# Alternatives

## Many Ways to Find the Least Common Multiple

Last time, we looked at three ways to find a GCF (Greatest Common Factor). Here we’ll see the corresponding ways to find an LCM (Least Common Multiple); next time we’ll examine another method, which in its full form finds both at once. (Note that the Least Common Denominator of fractions is just the Least Common …

Last time, we looked at the basic definition of independent events. This time I want to explore some deeper questions about the concept. Independence by the numbers We’ve seen that, informally, we think of independent events as not affecting one another’s probabilities. Mathematically, though, independence is defined by the fact (which is implied by that …

## Order of Operations: Why?

Having looked at what the order of operations convention means, another common question is, why is it what it is? We’ll look at some basic ideas here, focusing on why we need a convention at all, and why the one we have makes sense; then next time we’ll dig in a little deeper, examining some …

## Monkeys and Coconuts: Several Ways to Solve

Here is another puzzle we have received and answered many times. (I count 7 that have been archived.) It has several variations, which make it even more interesting. The story varies, too; sometimes the monkeys are the stars, other times they just get the leftovers. Someone could to an interesting folklore study on this one. …

## The Haybaler Problem: Several Ways to Solve

We often compare math problems to puzzles; and some puzzles are math problems. I want to devote a couple posts to interesting puzzles that can be attacked in various ways. Here, we are given the weights of every possible pair of hay bales, and have to work out the individual weights. This classic can be …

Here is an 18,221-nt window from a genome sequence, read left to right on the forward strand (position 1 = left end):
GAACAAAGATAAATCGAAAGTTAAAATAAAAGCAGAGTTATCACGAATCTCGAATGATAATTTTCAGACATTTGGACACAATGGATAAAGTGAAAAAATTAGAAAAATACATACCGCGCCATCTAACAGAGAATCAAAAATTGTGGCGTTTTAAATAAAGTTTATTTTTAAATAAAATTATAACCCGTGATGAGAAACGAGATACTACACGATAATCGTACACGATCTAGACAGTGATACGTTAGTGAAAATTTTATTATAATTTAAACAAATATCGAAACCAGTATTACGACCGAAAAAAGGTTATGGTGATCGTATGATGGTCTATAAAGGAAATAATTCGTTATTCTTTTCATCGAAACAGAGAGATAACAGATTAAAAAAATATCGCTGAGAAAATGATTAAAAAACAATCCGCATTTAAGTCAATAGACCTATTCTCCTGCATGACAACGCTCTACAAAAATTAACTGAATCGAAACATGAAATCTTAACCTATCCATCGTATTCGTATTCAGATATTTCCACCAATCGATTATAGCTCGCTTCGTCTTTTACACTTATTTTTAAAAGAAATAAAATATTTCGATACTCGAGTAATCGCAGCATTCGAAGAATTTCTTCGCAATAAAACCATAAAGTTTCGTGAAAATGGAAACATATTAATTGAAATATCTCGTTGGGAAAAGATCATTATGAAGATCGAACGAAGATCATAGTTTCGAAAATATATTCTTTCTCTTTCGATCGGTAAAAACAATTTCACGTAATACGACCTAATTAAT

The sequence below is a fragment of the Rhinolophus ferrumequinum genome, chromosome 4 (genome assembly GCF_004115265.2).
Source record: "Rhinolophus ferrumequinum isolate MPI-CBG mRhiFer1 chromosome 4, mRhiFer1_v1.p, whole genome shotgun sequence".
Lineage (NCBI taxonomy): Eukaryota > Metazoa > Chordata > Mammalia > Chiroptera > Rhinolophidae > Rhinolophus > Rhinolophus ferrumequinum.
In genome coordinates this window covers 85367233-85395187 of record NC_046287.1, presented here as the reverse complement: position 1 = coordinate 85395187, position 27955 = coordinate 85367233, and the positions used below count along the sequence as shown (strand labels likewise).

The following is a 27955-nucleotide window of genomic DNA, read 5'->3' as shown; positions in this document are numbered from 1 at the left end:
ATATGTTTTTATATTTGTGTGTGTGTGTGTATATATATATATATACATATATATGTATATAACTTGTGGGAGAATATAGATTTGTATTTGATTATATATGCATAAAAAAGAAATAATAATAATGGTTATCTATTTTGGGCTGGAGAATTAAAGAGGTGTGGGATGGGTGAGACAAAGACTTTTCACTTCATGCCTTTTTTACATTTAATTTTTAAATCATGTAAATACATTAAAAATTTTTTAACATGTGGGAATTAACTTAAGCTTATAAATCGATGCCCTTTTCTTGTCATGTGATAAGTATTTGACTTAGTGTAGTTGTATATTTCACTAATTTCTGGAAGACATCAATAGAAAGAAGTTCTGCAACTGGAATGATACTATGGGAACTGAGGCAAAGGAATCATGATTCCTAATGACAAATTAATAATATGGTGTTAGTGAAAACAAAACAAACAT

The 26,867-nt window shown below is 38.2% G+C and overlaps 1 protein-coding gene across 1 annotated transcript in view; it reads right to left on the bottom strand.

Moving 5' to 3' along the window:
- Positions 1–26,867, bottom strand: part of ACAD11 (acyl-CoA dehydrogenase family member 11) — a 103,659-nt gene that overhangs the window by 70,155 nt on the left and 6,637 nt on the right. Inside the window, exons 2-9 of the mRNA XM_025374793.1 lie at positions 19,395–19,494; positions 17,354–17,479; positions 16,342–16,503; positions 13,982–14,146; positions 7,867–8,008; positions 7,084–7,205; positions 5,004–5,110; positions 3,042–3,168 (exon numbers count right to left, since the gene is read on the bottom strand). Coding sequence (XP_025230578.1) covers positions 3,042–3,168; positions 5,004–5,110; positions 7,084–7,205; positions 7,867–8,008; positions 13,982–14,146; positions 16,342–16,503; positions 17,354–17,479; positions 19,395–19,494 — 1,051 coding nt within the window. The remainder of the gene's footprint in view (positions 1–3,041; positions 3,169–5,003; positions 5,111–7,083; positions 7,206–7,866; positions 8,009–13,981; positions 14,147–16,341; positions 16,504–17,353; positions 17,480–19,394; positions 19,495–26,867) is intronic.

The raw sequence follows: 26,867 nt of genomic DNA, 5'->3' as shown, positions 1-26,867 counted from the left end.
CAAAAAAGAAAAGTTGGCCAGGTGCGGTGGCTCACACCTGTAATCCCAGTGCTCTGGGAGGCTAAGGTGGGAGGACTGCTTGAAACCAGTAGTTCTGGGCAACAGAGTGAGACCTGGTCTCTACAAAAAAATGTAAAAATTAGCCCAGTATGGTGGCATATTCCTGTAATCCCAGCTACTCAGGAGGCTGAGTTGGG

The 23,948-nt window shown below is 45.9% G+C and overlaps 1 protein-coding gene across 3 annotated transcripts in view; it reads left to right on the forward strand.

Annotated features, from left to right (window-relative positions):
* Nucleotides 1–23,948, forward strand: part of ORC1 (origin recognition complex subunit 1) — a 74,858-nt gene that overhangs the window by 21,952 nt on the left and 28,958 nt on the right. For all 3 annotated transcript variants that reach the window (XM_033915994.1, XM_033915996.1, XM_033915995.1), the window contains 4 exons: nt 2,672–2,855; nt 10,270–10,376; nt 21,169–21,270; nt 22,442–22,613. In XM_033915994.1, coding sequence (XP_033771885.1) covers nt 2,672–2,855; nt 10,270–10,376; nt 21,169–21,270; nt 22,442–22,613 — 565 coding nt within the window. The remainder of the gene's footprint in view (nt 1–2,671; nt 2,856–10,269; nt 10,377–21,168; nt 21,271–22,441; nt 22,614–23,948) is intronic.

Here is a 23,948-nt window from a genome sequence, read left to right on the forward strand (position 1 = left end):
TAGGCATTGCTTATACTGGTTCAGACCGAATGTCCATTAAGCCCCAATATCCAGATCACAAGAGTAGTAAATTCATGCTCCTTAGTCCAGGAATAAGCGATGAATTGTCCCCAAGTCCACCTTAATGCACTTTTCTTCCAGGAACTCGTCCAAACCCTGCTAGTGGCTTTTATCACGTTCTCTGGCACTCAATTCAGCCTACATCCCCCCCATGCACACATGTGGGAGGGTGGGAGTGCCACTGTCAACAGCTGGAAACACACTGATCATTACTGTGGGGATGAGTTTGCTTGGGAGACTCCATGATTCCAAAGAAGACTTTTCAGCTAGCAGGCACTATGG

## Translating a Curve: Multiple Methods

(A new question of the week) Today we’ll look at a problem that puts a little twist on the basic idea of translating a graph. The focus is on finding alternate approaches to the problem, which is an important skill in problem solving. The problem The question came, as many of our most interesting questions …

## Equations with Fractions: Three Ways to Solve Them

Since we just looked at a complicated rational inequality, let’s look at some simpler rational equations, first a linear equation with fractions, and then truly rational equations, in which the variable(s) appear in the denominator. This discussion dealt with a common confusion I’ve seen in students. The problem The question came from Fairooz in 2017: …

## Chinese Remainders With and Without the Theorem

(An archive question of the week) My title is tongue-in-cheek, as we’ll be looking at the Chinese Remainder Theorem, which is really a Chinese theorem about remainders, not a theorem about “Chinese remainders”. But we’ll work on a problem that can be solved with or without knowledge of the theorem, and with various doses of …

## How Many Different Pizzas?

(An archive question of the week) We’ve been looking at examples of extended discussions with students about various kinds of problems. Here, we have one (not from a student) that led to some good thinking about combinatorics – the techniques of counting the ways something can happen. The problem: Triple toppings Here’s the question, from …

## Circumcircles and the Law of Sines

(A new question of the week) Today I want to look at a recent question that led into both geometrical and trigonometrical solutions, and particularly a useful perspective on the Law of Sines. The problem Here is the question, from March: A quadrilateral ABCD is put inside a circle with radius 1. AB = √3, …